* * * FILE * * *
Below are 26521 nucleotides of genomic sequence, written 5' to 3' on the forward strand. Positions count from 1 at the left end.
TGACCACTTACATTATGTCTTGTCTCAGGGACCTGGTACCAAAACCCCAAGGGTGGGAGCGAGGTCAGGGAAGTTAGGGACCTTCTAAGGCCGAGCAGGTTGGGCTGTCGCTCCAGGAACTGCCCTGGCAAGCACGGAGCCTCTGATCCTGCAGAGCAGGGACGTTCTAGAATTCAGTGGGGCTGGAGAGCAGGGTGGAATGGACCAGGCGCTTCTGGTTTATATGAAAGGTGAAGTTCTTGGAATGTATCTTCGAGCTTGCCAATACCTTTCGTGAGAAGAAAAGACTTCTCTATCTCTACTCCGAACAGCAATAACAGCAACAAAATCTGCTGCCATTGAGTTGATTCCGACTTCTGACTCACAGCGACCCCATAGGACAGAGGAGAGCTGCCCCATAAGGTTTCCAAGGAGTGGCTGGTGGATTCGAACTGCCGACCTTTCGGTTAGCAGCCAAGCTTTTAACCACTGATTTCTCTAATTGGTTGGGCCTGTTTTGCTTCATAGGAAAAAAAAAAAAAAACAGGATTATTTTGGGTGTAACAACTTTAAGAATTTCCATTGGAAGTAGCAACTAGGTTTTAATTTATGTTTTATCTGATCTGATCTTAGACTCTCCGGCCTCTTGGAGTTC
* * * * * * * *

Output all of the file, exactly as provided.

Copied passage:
Below are 26521 nucleotides of genomic sequence, written 5' to 3' on the forward strand. Positions count from 1 at the left end.
TGACCACTTACATTATGTCTTGTCTCAGGGACCTGGTACCAAAACCCCAAGGGTGGGAGCGAGGTCAGGGAAGTTAGGGACCTTCTAAGGCCGAGCAGGTTGGGCTGTCGCTCCAGGAACTGCCCTGGCAAGCACGGAGCCTCTGATCCTGCAGAGCAGGGACGTTCTAGAATTCAGTGGGGCTGGAGAGCAGGGTGGAATGGACCAGGCGCTTCTGGTTTATATGAAAGGTGAAGTTCTTGGAATGTATCTTCGAGCTTGCCAATACCTTTCGTGAGAAGAAAAGACTTCTCTATCTCTACTCCGAACAGCAATAACAGCAACAAAATCTGCTGCCATTGAGTTGATTCCGACTTCTGACTCACAGCGACCCCATAGGACAGAGGAGAGCTGCCCCATAAGGTTTCCAAGGAGTGGCTGGTGGATTCGAACTGCCGACCTTTCGGTTAGCAGCCAAGCTTTTAACCACTGATTTCTCTAATTGGTTGGGCCTGTTTTGCTTCATAGGAAAAAAAAAAAAAAACAGGATTATTTTGGGTGTAACAACTTTAAGAATTTCCATTGGAAGTAGCAACTAGGTTTTAATTTATGTTTTATCTGATCTGATCTTAGACTCTCCGGCCTCTTGGAGTTC